4. (SBU) The debate also showed a split between the two
groups on support for the PGA,s Seven Principles for
approaching Security Council enlargement. The G-4 and its
supporters rejected the inclusion of the Seven Principles as
one of the documents (listed in (d) (3) of the draft decision
and in several places in the draft report) that will form the
basis for negotiations. The UFC, on the other hand, voiced
full support for inclusion of the Seven Principles since they
articulate their main concerns - identification of the
negotiables before negotiations; consultation on the
framework and modalities for the negotiations; requirement to
reach general agreement on all aspects of Security Council
reform. At the end of the OEWG meeting, the PGA announced
that the Task Force would begin a series of smaller meetings
with states to negotiate amendments to the draft decision
with a view to holding the next meeting of the OEWG early the
following week, to conclude the process by Friday, September
12.

U.S. Bilat with PGA
-------------------

5. (C) Ambassador Khalilzad met bilaterally with PGA Kerim,
September 3. The PGA, while taken aback by the G-4's attacks
on him during the September 2 meeting for including the Seven
Principles in the draft decision, said he was pleased that
the membership was now focused on actual amendments to the


text. He opined that the G-4 had gone too far in its
statements in the OEWG meeting, especially the German Perm
Rep who said the OEWG is no longer needed. Ambassador
Khalilzad emphasized that the Seven Principles remain
important to the U.S. and should appear in the report/draft
decision since the first principle enshrines the requirement
that UN Security Council reform must go hand-in-hand with
reform of the broader UN system. Ambassador Khalilzad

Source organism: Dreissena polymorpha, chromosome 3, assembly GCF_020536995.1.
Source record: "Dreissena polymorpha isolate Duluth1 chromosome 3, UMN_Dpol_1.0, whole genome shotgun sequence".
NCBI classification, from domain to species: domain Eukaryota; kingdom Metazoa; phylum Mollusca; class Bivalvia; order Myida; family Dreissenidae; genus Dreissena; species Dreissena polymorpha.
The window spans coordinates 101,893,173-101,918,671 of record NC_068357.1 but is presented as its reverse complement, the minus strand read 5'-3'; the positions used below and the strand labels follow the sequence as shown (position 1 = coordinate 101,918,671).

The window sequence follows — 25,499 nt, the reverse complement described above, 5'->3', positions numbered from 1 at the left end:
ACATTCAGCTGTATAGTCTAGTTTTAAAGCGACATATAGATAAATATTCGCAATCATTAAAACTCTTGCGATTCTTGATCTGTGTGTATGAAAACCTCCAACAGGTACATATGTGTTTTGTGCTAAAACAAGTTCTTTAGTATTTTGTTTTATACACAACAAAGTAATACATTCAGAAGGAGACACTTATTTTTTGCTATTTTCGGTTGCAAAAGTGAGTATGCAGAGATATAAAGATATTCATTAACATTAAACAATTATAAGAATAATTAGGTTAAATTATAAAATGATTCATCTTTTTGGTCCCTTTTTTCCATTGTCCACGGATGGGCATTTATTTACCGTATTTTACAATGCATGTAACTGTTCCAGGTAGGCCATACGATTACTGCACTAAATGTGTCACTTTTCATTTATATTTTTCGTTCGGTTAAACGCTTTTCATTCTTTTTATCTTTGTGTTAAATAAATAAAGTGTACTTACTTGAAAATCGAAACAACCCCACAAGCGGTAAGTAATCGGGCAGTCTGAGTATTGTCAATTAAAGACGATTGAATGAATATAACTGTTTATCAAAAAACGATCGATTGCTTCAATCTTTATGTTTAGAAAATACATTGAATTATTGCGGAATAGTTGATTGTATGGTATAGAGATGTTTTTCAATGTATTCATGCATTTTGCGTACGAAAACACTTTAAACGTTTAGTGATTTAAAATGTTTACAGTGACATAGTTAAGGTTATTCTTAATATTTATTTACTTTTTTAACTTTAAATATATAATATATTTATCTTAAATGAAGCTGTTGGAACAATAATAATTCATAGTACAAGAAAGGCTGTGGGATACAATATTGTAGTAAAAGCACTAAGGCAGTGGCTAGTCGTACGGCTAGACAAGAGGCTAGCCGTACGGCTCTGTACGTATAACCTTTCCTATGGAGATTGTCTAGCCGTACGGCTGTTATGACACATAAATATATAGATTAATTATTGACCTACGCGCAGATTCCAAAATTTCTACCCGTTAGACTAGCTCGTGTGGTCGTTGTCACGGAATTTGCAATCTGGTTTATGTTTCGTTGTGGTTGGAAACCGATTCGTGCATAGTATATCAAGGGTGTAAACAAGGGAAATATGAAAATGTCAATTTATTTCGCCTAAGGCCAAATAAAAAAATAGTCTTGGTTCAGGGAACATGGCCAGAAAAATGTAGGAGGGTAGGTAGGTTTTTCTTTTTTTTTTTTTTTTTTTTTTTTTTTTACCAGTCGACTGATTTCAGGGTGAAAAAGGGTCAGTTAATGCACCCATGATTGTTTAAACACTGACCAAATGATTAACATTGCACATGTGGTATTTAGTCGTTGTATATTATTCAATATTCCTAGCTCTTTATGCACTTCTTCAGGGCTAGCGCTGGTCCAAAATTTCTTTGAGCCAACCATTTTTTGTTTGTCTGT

suggested that a possible way to bridge the divide is to
perhaps offer a time-bound discussion of the framework and
modalities in the OEWG and then proceed with
inter-governmental negotiations.

6. (C) The PGA responded that he had asked the Task Force to
concentrate on amendments to the draft decision and the need
for general agreement on a framework, modalities, and
negotiables, since those are needed for the negotiation. He
was not prepared to throw out the Seven Principles but was
prepared to move them to a different part of the text. He
said that both sides have to give -- the UFC has nothing to
fear from starting inter-governmental negotiations and the
G-4 and friends need to understand that negotiations must be
based on modalities, framework, and negotiables.

Meeting with Task Force Chairs:
G-4 says "General Agreement"
only applies to OEWG
------------------------------

7. (SBU) Three of the four Task Force Vice Chairpersons, the
Perm Reps of Bangladesh, Chile, and Portugal, met September 4
with a PGA-selected slate of states: Germany, India, Japan,
Brazil, Pakistan, Italy, Mexico, Canada, Egypt, the UK, the
U.S., Russia, Guinea, South Africa, and Uganda. It was
another session focused on strong statements by both blocs.
G-4 members insisted that they would not accept the Seven
Principles in the draft decision since that would give them
legal standing. The Indian DPR in particular objected to the
fifth principle since it says any agreement "must contain"
general agreement. The Italian Perm Rep reiterated the
historical record of negotiations based on general